- Netflix (NASDAQ:NFLX) is laying off around 150 of its employees
- The company is cutting costs as its growth slows
- Two well-known investment firms have sold all of their NFLX shares in the past few months
Netflix (NASDAQ:NFLX) stock is likely to be on many investors’ radars after the company announced yesterday that it is laying off about 150 of its employees. In addition, two well-known investment firms have sold all of their NFLX shares.
The layoffs and sale of Netflix shares come after the company reported lower-than-expected first-quarter revenue and unexpectedly said its user base shrank in the first quarter. Netflix expects its user base to decline significantly again in the current quarter.
On the bright side, a research firm upgraded shares earlier this week.
In a statement to CNBC, A Netflix spokesman explained that the company is making the layoffs because it needs to cut costs as its business slows. However, the streaming company is laying off less than 2% of its workforce.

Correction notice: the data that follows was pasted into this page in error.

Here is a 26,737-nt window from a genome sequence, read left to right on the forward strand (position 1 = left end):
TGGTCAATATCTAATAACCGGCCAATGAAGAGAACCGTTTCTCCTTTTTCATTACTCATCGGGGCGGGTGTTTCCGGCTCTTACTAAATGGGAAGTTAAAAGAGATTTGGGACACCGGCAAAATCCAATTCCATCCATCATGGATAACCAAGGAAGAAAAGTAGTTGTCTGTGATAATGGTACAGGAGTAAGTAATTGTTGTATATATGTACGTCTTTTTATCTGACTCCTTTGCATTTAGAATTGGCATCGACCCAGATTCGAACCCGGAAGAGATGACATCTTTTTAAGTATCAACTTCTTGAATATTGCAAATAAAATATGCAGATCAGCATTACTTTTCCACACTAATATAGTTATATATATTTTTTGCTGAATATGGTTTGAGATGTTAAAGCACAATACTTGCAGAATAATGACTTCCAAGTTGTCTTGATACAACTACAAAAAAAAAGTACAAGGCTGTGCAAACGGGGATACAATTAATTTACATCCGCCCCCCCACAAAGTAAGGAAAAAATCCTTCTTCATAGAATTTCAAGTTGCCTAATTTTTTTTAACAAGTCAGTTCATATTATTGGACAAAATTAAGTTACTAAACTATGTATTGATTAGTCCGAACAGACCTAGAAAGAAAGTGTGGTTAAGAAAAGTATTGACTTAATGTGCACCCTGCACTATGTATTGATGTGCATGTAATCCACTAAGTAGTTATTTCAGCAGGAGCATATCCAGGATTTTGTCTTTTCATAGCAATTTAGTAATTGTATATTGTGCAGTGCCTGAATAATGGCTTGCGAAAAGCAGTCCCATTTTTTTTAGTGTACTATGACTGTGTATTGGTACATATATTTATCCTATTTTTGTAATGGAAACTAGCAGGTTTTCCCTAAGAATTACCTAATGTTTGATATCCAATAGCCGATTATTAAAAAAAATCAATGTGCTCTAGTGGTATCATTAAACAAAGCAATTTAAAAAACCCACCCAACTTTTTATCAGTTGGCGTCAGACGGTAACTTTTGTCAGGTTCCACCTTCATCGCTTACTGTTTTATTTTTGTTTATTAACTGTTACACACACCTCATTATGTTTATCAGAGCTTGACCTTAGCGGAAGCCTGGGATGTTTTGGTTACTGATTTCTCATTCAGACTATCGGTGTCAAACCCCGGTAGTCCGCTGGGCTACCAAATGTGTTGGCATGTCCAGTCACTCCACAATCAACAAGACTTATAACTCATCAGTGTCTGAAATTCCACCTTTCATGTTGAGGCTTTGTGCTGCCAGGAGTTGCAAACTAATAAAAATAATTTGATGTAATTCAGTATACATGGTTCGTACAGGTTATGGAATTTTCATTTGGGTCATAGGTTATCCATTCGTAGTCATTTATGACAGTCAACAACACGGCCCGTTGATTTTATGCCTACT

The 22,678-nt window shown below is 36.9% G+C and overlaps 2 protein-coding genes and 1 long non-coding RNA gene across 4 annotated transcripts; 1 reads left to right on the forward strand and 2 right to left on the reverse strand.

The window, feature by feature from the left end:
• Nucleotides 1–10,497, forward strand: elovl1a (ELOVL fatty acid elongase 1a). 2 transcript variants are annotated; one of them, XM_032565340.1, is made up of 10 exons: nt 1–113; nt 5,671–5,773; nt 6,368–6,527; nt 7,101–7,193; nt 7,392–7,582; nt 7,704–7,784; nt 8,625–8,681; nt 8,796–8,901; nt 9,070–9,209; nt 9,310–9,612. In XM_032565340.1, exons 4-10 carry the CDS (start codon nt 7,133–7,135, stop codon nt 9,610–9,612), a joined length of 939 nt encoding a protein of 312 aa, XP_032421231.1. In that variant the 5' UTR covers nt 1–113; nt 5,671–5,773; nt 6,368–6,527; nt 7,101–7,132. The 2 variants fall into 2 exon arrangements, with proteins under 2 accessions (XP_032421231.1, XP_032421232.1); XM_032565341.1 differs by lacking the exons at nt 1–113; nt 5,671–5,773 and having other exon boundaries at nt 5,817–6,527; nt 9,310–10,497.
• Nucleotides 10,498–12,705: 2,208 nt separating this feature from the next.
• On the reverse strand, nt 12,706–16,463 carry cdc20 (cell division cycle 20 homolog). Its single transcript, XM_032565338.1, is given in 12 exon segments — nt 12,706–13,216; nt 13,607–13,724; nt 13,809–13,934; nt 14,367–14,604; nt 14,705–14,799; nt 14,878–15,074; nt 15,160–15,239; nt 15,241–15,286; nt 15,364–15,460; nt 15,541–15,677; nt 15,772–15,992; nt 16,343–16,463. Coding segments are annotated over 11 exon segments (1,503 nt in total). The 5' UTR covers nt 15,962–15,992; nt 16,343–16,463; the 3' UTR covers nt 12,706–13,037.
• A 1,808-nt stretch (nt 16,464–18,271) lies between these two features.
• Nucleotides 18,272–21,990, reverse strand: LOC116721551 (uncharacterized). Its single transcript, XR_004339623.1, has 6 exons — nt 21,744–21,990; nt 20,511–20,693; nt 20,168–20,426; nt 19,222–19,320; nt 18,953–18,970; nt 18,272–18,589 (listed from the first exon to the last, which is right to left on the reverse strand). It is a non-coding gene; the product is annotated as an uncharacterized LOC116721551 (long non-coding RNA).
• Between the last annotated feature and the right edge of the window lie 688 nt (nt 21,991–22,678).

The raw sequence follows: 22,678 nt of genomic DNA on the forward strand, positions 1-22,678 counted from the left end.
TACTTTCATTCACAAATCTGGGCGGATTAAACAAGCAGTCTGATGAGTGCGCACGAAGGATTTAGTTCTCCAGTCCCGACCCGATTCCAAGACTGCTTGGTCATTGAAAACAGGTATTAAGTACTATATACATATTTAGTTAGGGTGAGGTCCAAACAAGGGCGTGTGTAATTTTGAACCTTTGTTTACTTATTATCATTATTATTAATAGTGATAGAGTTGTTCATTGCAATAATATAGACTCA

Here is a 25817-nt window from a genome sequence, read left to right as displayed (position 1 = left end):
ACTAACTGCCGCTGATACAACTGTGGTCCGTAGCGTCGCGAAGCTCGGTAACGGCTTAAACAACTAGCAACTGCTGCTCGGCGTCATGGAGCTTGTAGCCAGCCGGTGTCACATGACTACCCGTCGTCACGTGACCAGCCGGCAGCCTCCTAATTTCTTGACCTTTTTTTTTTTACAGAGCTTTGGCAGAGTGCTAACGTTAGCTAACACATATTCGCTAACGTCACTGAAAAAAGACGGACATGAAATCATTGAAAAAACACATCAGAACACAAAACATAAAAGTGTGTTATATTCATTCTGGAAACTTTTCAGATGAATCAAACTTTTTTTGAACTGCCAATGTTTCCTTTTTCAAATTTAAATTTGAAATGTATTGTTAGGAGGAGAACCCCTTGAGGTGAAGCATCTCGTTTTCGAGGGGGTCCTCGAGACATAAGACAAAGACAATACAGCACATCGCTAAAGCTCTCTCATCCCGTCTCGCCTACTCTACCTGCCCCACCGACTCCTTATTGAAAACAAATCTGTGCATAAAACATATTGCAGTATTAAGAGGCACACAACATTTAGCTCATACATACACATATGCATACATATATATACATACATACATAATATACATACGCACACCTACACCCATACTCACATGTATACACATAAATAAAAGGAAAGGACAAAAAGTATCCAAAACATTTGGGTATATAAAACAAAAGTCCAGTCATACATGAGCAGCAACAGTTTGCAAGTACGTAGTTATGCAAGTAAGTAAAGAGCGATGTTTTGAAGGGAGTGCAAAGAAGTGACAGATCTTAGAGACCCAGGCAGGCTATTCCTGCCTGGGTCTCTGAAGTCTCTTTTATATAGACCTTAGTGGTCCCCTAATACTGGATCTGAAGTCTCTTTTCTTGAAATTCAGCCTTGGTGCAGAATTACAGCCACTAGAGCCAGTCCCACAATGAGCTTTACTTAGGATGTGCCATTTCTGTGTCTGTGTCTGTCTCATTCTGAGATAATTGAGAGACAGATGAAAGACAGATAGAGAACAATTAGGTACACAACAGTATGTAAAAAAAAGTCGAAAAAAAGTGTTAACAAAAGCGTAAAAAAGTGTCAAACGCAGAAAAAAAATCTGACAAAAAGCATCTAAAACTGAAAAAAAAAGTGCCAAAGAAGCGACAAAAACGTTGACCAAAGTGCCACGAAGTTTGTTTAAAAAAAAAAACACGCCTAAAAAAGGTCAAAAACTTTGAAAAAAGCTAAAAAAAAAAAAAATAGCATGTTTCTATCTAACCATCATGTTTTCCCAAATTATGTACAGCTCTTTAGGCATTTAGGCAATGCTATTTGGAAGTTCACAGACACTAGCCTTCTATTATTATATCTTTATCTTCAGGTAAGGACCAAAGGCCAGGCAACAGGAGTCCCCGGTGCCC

Corresponding The edgeNetflix is also eliminating “at least 26 contractors working on the company’s fan-focused Tudum website, which serves as a complement to Netflix’s content.”
2 investment firms have sold their NFLX shares
Tigers global, led by billionaire Chase Coleman, sold all of its shares in Netflix last quarter. and Pershing Square Capital ManagementControlled by well-known billionaire Bill Ackman, it sold off all 3.1 million shares of NFLX stock and suffered a huge loss of around $435 million on the investment.
Wedbush updated Netflix
On May 16, research firm Wedbush upgraded its rating on the stock to outperform from neutral. The company believes that upcoming episode releases could result in Netflix’s Q2 results beating expectations. Wedbush has a price target of $280 on the name.
At the time of publication, Larry Ramer held no position (neither directly nor indirectly) in the securities mentioned in this article. The opinions expressed in this article are those of the author and are subject to InvestorPlace.com’s publicity guidelines.